In Estoril by the sea, a young Portuguese artist on a jazz evening was singing "Georgia," Ray Charles' hit, with charming emotional flair. Listeners, mostly Portuguese, responded in swinging rhythm with "in my peaceful dreams, my roads lead back to you." None of them have been to Georgia in the U.S. South, nor certainly to the Republic of Georgia. Soul music needs no factual information, no visas, nor custom duties. It rises from the heart and soul across borders. It just elevates us all, wherever we are.


"Qadishat Aloho...Itraham 'Alein" chants in Aramaic, the language used by Jesus Christ, filled New York's St. Patrick's Cathedral for the first time during a ceremony to install a shrine for Saint Charbel of the Eastern Christian Maronite denomination. A full capacity crowd from various U.S. regions were welcomed by Cardinal Dolan as a procession, led by Patriarch Rai, leader of the "Maronite Church of Antioch and all the Orient," made the way in full decorum -- while a special chorus with an enchanting opera singer prayed and responded. The Patriarch, who is also a Cardinal, expressed "heart to heart" gratitude "to God, to the faithful," and to Cardinal Dolan, who, like him, had led a spiritual college in the Vatican. Both highlighted "the beauty of Eastern faith" and the "pain of the Eastern faithful" during these times of conflict "in the Holy Land, Syria, Lebanon, and Iraq" to an attentive presence, mostly of Eastern origin. Expenses for building and designing the shrine were covered mainly by the family of Antoun Sehnaoui, who happens to belong to the Melkite denomination. After its official inauguration, the shrine was visited by an orderly crowd, many who came from outside New York to join in paying tribute and seeking responsive blessings of the miraculous St. Charbel.


From his native city of New Orleans, Fats Domino, who passed away end-October, pioneered a blend R&B and Jazz music. "My Blue Heaven," "My Dreamboat Comes Home," like "Jambalaya," were a rhythmic reflection of Fats Domino's creative work. He was popular in Paris, France, where he performed at Palais des Sports in 1962, as in New York, Los Angeles, Tokyo and Moscow. At an evening for U.S. and European artists, like Goldie Hawn, Sharon Stone, and Gérard Depardieu, Russian President Putin sat at the piano to sing "Blueberry Hill." Former U.S. President Obama, and his wife Michele, rocked at his tunes. His home became a landmark in his favourite city as aspiring artists, like older ones, looked for inspiration. They will all join in commemorating his legacy with weeks of his uplifting tunes. May his soul rest in peace.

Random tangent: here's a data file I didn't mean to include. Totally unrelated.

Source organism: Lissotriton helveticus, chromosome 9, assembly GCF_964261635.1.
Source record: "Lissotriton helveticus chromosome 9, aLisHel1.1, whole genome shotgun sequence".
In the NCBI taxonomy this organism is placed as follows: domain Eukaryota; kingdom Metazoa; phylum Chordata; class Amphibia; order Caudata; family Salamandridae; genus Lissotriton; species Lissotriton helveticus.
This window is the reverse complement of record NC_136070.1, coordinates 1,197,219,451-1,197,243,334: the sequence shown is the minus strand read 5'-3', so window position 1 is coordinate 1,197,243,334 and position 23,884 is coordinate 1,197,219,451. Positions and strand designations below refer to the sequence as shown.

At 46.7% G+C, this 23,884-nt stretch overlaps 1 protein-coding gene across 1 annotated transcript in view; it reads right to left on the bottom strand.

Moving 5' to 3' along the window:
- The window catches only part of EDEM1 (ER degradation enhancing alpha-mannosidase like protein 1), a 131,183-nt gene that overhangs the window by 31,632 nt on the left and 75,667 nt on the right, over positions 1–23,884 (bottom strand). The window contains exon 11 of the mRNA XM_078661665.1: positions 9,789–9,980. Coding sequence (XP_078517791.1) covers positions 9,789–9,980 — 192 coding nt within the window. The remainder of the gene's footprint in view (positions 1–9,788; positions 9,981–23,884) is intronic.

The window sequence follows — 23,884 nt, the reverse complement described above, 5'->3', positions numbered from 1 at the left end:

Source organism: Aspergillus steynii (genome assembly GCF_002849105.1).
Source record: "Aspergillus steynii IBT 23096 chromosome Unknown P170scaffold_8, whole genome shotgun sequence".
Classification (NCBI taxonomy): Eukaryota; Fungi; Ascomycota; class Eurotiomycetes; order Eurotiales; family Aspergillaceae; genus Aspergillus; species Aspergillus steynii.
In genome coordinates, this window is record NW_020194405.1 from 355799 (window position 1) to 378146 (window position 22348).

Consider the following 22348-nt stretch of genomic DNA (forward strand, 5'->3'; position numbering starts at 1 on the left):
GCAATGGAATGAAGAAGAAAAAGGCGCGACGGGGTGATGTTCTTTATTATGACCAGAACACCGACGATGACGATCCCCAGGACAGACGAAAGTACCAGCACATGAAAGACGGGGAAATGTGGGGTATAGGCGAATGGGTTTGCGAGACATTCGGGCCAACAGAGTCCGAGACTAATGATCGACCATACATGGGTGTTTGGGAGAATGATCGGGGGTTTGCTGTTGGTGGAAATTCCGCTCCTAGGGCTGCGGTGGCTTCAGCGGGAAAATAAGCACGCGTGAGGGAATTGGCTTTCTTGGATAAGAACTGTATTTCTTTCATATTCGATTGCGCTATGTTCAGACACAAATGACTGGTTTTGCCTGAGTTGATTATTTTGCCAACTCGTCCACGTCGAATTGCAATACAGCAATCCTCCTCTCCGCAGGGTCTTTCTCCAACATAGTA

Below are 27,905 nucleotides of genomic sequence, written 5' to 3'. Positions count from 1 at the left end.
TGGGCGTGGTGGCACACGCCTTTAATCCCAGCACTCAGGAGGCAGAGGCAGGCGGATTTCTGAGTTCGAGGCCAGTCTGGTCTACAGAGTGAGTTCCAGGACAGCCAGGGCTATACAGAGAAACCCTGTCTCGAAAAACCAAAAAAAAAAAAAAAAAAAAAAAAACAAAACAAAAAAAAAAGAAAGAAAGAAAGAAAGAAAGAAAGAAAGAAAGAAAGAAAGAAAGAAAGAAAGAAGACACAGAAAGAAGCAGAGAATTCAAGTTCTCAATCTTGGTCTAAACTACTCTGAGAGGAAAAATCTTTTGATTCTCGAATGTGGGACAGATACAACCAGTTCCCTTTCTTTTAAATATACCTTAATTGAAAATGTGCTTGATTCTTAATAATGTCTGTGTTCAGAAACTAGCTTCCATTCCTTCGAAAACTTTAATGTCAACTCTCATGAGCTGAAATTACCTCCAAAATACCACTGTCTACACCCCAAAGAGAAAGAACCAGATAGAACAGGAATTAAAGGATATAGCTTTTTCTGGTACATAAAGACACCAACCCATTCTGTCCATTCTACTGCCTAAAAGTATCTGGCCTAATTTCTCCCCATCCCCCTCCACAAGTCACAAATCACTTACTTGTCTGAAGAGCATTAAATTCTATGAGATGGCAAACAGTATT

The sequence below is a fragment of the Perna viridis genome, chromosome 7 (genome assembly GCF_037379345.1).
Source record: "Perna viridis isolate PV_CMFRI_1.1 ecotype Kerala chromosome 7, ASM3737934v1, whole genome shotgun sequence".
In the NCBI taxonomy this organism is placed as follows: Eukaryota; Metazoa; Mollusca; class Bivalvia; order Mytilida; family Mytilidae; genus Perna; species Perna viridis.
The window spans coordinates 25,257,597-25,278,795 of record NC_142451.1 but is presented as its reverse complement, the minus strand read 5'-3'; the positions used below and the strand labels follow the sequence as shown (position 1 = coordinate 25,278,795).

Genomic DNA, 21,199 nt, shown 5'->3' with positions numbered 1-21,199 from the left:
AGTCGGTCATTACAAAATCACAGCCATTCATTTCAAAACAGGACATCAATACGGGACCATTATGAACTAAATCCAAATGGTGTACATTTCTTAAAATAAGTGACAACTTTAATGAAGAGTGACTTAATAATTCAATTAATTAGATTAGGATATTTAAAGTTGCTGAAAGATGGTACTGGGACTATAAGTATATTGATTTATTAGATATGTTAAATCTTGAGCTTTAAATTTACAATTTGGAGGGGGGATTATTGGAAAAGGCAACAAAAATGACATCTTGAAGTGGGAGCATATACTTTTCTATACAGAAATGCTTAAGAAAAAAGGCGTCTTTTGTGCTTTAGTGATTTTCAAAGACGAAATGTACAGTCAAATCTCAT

On the occasion of U.N. Day, Secretary-General Antonio Guterres issued the following statement:

Our world faces many grave challenges.
Widening conflicts and inequality.
Extreme weather and deadly intolerance.
Security threats - including nuclear weapons.
We have the tools and wealth to overcome these challenges. All we need is the will.
The world’s problems transcend borders.
We have to transcend our differences to transform our future.
When we achieve human rights and human dignity for all people - they will build a peaceful, sustainable and just world.
On United Nations Day, let us, ‘We the Peoples’, make this vision a reality.
Thank you. Shokran. Xie Xie. Merci. Spasibo. Gracias. Obrigado.

Click here to watch Mr. Guterres' video


During a Security Council meeting 27 October on Women, Peace and Security, Chef de Cabinet Ms. Maria Luiza Ribeiro Viotti, made an impressive presentation on behalf of the Secretary-General and Deputy Secretary-General, who were travelling. Her professional attitude and human approach made a difference in the level and substance of the discussion.

UN Photo/Kim Haughton


Election of new judges for The International Court of Justice is shaping up among interested member states, especially as certain Permanent Representatives in New York are seeking that position in The Hague. One politically-appointed Ambassador whose time is over with a change at home is pushing for support although he has never practiced law in his entire career.